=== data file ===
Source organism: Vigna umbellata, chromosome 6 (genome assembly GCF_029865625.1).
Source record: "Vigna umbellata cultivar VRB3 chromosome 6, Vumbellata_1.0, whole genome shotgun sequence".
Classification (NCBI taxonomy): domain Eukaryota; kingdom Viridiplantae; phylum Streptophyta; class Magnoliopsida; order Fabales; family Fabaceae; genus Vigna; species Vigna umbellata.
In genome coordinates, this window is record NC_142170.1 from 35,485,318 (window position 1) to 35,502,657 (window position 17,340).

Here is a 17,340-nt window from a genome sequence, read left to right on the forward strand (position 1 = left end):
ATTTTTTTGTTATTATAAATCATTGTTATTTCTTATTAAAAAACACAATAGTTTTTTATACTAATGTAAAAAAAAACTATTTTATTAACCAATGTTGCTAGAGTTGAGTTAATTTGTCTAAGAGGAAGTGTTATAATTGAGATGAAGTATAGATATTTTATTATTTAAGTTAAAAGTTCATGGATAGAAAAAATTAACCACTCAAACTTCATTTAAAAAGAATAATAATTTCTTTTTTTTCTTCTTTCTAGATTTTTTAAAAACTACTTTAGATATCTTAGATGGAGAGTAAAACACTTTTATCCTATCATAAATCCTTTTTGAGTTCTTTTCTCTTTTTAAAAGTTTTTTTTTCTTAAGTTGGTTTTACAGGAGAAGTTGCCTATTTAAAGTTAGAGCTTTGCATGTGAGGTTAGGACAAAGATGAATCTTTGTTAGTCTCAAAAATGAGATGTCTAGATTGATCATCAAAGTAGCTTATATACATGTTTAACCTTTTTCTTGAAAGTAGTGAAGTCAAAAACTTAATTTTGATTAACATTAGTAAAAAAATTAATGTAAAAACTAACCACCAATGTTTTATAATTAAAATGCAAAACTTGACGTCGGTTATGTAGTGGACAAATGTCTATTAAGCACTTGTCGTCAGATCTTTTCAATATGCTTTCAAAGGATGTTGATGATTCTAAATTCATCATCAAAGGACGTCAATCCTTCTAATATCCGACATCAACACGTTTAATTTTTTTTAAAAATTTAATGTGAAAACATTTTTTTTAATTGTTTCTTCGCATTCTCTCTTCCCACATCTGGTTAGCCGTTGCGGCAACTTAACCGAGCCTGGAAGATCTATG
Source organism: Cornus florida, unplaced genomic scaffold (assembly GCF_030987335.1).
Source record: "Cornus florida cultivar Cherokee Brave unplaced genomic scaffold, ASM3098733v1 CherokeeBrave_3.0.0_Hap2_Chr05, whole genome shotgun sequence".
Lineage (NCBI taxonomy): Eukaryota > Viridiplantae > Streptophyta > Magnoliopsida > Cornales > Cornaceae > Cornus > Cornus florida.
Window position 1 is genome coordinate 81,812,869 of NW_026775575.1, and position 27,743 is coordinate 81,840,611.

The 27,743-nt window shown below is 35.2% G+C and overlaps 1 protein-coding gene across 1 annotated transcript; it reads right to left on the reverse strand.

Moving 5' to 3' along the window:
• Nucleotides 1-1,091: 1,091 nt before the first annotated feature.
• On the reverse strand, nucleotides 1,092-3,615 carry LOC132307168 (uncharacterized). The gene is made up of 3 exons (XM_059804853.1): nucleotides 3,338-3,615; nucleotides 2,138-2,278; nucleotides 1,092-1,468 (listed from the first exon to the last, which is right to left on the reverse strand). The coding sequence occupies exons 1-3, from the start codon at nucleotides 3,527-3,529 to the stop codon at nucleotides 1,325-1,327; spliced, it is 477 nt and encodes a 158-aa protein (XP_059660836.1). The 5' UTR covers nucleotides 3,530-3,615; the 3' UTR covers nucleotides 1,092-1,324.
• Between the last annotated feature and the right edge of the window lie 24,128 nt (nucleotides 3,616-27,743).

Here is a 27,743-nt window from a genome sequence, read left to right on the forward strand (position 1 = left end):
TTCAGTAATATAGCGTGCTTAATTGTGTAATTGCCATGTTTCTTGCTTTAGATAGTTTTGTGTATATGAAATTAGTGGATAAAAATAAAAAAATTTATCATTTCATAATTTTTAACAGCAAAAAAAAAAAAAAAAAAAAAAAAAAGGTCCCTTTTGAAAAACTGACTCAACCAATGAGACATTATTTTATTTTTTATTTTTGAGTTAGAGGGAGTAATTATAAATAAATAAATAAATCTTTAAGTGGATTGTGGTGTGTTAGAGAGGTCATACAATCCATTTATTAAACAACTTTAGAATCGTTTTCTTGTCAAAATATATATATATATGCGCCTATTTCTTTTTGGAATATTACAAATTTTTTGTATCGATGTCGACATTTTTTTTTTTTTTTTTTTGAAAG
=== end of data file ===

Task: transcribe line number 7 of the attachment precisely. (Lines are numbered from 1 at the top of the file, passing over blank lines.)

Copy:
Source organism: Cornus florida, unplaced genomic scaffold (assembly GCF_030987335.1).